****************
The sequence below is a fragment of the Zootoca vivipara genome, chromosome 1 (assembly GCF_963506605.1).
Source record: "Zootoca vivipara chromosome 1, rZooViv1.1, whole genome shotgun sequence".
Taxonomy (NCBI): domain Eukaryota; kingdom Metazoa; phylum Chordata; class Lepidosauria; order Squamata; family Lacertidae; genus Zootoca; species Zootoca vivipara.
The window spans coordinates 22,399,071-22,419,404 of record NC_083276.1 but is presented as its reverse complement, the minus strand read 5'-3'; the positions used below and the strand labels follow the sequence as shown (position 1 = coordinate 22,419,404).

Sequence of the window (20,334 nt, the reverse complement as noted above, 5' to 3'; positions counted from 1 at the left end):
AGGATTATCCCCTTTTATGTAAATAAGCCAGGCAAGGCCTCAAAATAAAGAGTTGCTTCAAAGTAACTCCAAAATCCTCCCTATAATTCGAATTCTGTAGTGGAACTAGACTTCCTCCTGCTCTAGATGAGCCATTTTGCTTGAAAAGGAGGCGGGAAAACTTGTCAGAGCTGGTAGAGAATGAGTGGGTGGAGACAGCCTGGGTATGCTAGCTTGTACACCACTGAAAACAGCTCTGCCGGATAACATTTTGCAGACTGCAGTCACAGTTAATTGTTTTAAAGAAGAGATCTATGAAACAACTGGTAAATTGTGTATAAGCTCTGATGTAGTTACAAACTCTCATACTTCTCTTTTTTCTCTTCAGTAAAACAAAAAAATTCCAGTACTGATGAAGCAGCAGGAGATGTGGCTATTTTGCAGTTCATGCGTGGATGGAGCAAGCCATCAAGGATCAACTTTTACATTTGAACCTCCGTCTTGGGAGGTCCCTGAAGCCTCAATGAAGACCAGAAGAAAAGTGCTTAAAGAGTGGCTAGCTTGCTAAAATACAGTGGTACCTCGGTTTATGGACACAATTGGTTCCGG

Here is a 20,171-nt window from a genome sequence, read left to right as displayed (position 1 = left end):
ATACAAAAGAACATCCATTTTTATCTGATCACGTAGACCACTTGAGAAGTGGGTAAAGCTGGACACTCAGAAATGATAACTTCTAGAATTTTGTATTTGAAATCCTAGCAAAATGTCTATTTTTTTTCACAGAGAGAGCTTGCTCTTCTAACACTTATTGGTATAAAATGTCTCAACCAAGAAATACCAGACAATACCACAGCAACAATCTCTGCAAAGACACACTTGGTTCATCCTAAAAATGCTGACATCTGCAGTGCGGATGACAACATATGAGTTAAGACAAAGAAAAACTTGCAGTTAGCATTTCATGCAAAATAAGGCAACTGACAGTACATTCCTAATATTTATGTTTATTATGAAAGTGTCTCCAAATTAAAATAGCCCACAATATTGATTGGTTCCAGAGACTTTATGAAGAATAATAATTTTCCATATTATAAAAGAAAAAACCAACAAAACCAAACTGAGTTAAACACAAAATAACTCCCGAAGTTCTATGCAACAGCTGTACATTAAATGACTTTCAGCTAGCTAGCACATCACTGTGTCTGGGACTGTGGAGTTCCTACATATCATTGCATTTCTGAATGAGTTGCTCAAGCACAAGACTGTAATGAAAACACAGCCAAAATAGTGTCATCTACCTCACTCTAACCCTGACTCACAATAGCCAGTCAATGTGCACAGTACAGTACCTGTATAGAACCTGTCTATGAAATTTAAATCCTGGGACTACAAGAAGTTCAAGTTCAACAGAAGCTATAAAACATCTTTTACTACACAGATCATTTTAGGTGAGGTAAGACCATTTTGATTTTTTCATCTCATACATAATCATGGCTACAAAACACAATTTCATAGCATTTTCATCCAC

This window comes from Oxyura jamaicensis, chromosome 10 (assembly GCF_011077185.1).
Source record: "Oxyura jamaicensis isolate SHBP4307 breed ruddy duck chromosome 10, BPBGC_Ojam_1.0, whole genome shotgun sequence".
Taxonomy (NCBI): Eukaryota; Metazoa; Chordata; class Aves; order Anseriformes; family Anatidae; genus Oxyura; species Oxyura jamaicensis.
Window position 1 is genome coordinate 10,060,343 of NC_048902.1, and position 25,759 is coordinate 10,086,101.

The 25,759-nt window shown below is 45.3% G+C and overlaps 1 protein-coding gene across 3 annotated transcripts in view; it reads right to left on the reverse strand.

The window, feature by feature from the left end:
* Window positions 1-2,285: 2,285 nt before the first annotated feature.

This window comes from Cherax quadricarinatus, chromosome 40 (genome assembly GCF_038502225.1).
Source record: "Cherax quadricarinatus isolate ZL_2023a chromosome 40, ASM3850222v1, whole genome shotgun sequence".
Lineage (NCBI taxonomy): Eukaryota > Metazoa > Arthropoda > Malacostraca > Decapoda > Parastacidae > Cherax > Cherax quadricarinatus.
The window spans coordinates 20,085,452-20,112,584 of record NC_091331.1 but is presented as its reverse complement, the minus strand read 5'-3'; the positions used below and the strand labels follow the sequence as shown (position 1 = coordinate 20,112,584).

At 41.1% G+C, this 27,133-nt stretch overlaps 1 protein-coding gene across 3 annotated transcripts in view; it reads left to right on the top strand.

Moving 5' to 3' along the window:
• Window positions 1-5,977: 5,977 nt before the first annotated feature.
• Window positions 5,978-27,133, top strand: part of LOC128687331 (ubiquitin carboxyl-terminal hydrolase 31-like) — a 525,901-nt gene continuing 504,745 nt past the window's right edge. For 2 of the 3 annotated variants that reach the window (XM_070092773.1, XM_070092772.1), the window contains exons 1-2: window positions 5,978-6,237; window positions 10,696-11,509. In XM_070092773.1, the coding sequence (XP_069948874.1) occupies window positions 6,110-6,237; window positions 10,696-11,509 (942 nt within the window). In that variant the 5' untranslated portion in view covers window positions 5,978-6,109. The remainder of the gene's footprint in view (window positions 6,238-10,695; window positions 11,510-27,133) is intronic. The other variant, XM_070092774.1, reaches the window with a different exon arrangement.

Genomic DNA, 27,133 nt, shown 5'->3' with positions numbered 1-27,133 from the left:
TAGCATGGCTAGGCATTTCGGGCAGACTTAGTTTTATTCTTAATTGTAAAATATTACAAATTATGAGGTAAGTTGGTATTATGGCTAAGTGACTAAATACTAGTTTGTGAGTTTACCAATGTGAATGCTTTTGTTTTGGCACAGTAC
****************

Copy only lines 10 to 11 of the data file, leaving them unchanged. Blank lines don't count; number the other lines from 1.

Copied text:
Source record: "Oxyura jamaicensis isolate SHBP4307 breed ruddy duck chromosome 10, BPBGC_Ojam_1.0, whole genome shotgun sequence".
Taxonomy (NCBI): Eukaryota; Metazoa; Chordata; class Aves; order Anseriformes; family Anatidae; genus Oxyura; species Oxyura jamaicensis.